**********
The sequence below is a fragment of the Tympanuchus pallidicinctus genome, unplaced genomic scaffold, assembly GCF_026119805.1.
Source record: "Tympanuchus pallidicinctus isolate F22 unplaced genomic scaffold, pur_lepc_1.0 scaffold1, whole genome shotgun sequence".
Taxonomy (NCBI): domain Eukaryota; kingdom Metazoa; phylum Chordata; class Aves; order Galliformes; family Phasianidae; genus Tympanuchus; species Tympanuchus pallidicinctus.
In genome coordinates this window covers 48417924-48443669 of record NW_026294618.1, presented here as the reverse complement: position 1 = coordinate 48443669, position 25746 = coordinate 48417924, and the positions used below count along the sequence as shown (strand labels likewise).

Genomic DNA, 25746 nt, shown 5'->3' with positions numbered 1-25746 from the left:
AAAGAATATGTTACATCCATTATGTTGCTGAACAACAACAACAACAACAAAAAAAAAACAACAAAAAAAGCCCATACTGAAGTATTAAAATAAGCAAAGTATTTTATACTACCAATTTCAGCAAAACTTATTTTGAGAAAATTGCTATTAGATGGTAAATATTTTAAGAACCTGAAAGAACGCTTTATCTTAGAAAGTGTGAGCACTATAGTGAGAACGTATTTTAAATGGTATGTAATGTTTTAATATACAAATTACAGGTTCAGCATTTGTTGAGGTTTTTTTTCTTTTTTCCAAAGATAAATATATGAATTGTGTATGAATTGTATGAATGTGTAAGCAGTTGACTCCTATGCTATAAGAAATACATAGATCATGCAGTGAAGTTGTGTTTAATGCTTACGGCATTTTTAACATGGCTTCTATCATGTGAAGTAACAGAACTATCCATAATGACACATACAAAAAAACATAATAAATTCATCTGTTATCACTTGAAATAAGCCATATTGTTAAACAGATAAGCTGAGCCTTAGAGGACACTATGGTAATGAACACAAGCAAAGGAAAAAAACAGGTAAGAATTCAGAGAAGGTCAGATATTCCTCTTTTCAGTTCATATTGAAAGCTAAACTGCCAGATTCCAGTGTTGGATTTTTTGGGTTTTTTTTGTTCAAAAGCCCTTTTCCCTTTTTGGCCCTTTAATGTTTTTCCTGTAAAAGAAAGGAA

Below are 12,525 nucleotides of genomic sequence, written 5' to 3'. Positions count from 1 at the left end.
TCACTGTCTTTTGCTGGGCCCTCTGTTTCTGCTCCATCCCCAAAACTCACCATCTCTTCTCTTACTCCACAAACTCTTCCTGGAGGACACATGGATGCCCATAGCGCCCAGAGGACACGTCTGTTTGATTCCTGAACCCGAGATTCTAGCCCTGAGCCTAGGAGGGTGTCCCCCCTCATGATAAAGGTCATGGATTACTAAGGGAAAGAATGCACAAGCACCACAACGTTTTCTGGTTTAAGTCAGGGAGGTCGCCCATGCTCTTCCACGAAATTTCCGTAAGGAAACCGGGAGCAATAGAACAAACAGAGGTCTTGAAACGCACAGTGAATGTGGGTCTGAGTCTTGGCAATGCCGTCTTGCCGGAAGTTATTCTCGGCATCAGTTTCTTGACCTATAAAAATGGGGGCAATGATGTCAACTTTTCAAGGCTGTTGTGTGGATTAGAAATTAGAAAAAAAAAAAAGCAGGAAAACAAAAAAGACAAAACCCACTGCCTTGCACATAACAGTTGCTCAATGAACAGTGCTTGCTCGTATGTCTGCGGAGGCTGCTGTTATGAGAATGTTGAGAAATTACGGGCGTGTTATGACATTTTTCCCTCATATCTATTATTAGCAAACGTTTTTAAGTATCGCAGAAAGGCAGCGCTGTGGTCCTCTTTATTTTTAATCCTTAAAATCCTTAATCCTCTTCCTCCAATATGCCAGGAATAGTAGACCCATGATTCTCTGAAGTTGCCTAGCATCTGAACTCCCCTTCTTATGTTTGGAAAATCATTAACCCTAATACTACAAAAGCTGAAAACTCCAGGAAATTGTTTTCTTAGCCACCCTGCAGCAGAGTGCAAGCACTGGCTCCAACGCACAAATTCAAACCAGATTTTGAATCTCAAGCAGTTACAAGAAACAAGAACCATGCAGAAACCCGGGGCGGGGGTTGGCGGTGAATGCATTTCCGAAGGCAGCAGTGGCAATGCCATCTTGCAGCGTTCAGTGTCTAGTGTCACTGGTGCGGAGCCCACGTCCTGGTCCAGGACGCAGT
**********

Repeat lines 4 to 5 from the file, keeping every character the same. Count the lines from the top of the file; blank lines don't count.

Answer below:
In genome coordinates this window covers 48417924-48443669 of record NW_026294618.1, presented here as the reverse complement: position 1 = coordinate 48443669, position 25746 = coordinate 48417924, and the positions used below count along the sequence as shown (strand labels likewise).

Genomic DNA, 25746 nt, shown 5'->3' with positions numbered 1-25746 from the left: